Research Handbooks in International Law series
Edited by Ben Saul
Chapter 1: The definition(s) of terrorism in international law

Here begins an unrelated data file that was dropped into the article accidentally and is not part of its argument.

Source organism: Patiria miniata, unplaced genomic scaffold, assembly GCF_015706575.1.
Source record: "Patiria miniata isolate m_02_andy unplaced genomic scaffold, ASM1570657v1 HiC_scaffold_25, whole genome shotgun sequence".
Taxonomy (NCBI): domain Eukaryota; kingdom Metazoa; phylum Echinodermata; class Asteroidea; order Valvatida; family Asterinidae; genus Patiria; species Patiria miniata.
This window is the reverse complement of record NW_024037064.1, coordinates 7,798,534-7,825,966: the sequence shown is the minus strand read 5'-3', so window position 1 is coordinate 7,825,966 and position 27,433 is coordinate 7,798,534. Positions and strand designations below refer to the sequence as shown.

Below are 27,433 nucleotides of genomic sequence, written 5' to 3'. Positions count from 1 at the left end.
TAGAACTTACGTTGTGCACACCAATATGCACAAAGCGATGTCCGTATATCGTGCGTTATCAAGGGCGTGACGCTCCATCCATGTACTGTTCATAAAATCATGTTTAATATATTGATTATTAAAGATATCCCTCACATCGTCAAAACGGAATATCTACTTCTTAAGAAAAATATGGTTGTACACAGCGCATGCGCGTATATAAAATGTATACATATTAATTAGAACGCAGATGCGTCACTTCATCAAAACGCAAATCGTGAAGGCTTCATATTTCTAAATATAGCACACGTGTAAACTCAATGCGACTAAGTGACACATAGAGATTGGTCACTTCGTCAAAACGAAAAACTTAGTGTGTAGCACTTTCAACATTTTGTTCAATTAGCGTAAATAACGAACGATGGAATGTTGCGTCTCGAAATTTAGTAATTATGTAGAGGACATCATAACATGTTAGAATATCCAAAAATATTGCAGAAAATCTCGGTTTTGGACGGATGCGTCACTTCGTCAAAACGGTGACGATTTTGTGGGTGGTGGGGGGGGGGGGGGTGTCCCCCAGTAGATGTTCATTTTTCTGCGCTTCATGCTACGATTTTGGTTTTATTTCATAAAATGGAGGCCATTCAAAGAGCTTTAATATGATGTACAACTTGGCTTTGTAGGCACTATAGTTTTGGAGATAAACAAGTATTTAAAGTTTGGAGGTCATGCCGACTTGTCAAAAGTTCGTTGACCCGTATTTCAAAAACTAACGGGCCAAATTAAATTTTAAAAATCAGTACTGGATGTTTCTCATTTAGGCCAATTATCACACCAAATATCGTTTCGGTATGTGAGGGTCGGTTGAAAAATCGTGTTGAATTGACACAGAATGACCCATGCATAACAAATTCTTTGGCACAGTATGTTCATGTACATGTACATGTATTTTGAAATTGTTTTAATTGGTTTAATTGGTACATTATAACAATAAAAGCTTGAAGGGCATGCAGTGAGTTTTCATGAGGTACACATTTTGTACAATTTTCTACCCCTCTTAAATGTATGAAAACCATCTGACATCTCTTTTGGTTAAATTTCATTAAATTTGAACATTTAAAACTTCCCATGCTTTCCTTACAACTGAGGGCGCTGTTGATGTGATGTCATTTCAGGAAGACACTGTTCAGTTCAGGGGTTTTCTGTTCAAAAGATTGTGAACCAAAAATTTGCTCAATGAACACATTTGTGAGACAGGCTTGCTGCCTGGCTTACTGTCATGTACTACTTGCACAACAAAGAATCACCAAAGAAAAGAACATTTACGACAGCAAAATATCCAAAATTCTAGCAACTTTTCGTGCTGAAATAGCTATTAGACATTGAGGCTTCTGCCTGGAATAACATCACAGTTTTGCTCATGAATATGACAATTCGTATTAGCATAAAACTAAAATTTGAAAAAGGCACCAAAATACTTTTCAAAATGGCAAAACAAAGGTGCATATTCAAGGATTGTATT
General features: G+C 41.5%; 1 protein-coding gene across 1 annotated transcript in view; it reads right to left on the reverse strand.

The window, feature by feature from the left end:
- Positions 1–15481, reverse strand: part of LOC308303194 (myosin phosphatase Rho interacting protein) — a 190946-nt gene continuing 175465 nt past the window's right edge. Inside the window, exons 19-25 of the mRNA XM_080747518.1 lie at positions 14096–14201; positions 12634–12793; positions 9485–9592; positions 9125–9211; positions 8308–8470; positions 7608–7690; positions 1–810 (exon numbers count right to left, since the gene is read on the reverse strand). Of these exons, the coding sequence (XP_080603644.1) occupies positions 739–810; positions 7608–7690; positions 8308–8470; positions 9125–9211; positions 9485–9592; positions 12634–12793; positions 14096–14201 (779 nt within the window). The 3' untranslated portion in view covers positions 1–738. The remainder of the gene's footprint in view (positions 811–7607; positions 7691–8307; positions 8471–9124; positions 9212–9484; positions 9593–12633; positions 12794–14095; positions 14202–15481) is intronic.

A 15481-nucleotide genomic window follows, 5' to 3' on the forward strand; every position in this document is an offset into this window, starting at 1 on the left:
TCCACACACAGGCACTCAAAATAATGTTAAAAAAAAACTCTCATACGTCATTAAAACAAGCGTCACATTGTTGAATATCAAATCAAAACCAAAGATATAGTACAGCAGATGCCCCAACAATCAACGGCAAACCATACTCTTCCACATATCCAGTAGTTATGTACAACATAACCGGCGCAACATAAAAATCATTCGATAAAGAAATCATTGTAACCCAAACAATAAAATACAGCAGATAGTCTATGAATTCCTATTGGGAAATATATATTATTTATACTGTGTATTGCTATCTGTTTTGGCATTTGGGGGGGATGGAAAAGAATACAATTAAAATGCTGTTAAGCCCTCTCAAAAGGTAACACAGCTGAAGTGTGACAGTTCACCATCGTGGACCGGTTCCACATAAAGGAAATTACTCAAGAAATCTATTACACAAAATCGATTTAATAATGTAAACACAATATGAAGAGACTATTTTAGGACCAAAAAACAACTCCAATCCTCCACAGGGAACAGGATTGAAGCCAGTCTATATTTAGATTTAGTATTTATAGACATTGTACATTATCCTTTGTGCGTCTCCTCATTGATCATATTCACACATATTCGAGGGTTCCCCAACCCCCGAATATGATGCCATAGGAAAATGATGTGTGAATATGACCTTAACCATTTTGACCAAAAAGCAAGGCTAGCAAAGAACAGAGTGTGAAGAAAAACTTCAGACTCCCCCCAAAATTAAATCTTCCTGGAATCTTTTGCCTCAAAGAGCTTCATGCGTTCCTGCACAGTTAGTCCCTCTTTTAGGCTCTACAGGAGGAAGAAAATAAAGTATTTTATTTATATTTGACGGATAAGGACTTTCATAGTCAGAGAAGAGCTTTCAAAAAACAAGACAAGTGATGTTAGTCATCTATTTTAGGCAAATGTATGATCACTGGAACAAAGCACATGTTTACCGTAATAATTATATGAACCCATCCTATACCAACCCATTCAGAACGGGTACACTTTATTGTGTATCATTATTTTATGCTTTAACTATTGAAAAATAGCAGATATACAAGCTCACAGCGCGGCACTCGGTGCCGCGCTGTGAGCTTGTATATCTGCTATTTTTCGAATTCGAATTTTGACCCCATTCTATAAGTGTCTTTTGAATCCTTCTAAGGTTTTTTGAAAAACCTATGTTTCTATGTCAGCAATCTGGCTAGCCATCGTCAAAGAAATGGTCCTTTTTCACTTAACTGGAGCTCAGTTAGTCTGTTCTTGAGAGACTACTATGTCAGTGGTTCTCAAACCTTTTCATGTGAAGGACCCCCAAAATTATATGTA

As with many other words or concepts, ‘terrorism’ may be used in many ways, or for many purposes. In conflict situations, for instance, it may be an evocative tool apt to disqualify the adversary’s side, be it an individual, a private organization, an insurgent group, a movement of national liberation, a state or a group of states. Moreover, the history of great social and political changes in many countries and regions shows how the ‘terrorist’ of yesterday may change into the national hero of today, and how the founding father (or the enlightened revolutionary) of yesterday may become the terrorist or the criminal of today. What will be investigated here is not the label ‘terrorism’ as used in the political arena, but its legal dimension, with special regard to international law and with some references to comparative law. The emphasis is placed on the special consequences of derogating from a supposedly general framework applicable to violent activities.